Muted Iranian reaction to attack provides short-term wins for Netanyahu

Israeli prime minister’s main concern is his political survival but a multi-front war is still a strong possibility

By Bethan McKernan
Apr 19, 2024

In the aftermath of Iran’s unprecedented salvo of missiles and drones fired directly at Israel at the weekend, Benny Gantz, a centrist member of the Israeli war cabinet, said the country would respond “in the place, time and manner it chooses”.

That turned out to be explosions in the central Iranian city of Isfahan on Friday morning. Although no Israeli official has claimed responsibility for what seem to have been drone strikes on a military installation, Tehran, which had launched its attack after an airstrike on its consulate in Damascus, has downplayed the incident.

For now, the limited response may have staved off the threat of regional war – but settling for unclaimed drone attacks on a military site in Isfahan is unlikely to satisfy either supporters or critics of Israel’s longtime leader, Benjamin Netanyahu, or restore the level of deterrence Israel enjoyed in the region before the Hamas attack of 7 October.

“Netanyahu, who has been threatening to attack Iran for 20 years, has realised a dream, or at least part thereof. The question is what about us, the people,” Amos Harel, the defence analyst and columnist for the leftwing Israeli daily Haaretz, wrote on Friday.

Meanwhile, Netanyahu’s ally and far-right national security minister, Itamar Ben-Gvir, reacted with just one word, “Feeble!”, in a post on X.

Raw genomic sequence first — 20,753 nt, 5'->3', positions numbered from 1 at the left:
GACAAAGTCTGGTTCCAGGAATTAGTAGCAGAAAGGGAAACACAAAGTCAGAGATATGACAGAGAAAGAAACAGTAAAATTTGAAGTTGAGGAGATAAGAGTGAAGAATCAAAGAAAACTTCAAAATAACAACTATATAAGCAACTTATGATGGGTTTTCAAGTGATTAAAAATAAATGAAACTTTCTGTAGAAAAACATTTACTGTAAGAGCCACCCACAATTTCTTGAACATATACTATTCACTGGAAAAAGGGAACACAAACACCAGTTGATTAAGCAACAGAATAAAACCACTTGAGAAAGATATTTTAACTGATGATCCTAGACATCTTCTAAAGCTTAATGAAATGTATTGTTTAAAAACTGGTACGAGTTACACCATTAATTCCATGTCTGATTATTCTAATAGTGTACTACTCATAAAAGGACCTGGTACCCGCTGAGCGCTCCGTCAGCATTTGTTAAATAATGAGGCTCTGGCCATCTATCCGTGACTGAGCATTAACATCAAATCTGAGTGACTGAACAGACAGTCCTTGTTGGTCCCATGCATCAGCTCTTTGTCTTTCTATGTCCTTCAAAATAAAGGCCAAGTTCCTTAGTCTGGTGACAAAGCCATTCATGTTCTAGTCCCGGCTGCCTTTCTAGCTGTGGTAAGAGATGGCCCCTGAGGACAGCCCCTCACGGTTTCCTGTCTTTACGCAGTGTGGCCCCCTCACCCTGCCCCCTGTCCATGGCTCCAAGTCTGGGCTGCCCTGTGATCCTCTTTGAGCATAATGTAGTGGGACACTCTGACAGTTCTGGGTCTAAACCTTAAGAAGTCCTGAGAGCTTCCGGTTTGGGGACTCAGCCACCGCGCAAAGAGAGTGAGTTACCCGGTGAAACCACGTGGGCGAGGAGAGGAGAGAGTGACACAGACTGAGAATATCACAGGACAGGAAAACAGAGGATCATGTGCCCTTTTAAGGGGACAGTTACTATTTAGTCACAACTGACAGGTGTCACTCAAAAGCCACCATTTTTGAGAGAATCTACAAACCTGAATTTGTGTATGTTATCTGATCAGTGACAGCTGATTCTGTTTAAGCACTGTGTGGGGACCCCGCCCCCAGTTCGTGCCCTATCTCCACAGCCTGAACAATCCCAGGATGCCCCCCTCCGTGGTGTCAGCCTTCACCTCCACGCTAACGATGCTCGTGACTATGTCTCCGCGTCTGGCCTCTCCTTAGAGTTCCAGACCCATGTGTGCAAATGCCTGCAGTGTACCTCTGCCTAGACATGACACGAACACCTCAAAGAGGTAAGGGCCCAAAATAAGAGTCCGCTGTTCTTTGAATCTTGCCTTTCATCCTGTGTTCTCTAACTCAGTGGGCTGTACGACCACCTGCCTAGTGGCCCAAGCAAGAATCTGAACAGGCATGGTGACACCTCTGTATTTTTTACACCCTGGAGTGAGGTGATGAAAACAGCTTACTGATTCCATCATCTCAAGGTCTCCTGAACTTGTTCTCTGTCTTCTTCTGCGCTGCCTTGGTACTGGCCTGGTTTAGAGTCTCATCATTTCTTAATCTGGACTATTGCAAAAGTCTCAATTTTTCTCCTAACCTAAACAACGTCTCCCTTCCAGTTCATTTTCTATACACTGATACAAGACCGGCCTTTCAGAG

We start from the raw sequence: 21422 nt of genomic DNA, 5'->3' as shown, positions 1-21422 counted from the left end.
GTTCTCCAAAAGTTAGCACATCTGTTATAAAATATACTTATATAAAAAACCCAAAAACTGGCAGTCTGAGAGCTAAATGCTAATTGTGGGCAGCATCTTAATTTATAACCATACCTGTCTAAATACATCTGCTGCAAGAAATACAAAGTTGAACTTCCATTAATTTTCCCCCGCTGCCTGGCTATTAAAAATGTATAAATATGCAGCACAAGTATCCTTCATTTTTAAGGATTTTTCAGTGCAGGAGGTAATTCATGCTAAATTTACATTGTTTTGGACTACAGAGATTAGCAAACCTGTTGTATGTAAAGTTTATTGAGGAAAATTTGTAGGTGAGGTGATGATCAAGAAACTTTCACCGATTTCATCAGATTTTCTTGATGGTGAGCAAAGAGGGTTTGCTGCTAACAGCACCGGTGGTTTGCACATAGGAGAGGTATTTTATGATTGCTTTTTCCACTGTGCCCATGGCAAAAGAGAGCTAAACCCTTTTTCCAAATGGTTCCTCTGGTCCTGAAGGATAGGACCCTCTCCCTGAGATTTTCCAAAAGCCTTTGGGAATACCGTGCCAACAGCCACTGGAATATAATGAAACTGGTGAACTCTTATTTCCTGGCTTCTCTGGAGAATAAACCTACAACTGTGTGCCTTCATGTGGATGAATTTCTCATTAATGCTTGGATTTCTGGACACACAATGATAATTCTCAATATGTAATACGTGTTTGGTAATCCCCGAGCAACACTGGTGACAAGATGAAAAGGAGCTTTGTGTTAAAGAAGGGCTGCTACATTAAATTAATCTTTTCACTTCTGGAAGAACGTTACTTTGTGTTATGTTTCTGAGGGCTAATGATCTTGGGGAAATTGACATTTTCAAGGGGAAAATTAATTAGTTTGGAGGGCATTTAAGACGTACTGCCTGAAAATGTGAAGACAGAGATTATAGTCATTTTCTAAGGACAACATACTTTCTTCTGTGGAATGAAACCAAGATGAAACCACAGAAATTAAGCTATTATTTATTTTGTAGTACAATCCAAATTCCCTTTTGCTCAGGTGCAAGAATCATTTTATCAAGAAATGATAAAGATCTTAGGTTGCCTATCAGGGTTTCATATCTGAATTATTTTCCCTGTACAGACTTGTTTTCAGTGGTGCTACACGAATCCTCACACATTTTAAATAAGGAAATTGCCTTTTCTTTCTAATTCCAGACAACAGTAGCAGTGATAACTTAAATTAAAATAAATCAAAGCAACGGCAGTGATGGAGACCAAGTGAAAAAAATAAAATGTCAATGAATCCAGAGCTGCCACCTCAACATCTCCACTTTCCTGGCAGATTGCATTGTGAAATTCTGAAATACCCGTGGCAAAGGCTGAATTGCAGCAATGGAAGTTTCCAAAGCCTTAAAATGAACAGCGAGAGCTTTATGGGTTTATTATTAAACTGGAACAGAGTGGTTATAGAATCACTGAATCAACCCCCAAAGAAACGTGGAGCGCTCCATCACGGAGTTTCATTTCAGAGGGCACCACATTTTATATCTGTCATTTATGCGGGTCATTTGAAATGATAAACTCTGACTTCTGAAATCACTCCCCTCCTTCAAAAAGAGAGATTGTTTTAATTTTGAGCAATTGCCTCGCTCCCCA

Netanyahu’s war cabinet had initially approved plans for a strike on Monday night inside Iranian territory, according to sources who spoke to Reuters, but held off at the last minute. A phone call with the US president, Joe Biden, also deterred war cabinet members, including Gantz, who had wanted to take action while the Iranian assault was under way.

Read also:
Iran-Turkey clashes in Syria 'highly likely', says ex-diplomat

Yet the Israeli prime minister may have achieved several short-term wins here. The muted Iranian reaction has soothed an anxious Israeli public before the week-long Passover holiday. Israel has also struck while it still has international diplomatic support for such an action, before the sense of urgency wanes and the world’s focus returns to the war in Gaza and its deepening famine.

Continue reading at www.theguardian.com

We remind our readers that publication of articles on our site does not mean that we agree with what is written. Our policy is to publish anything which we consider of interest, so as to assist our readers  in forming their opinions. Sometimes we even publish articles with which we totally disagree, since we believe it is important for our readers to be informed on as wide a spectrum of views as possible.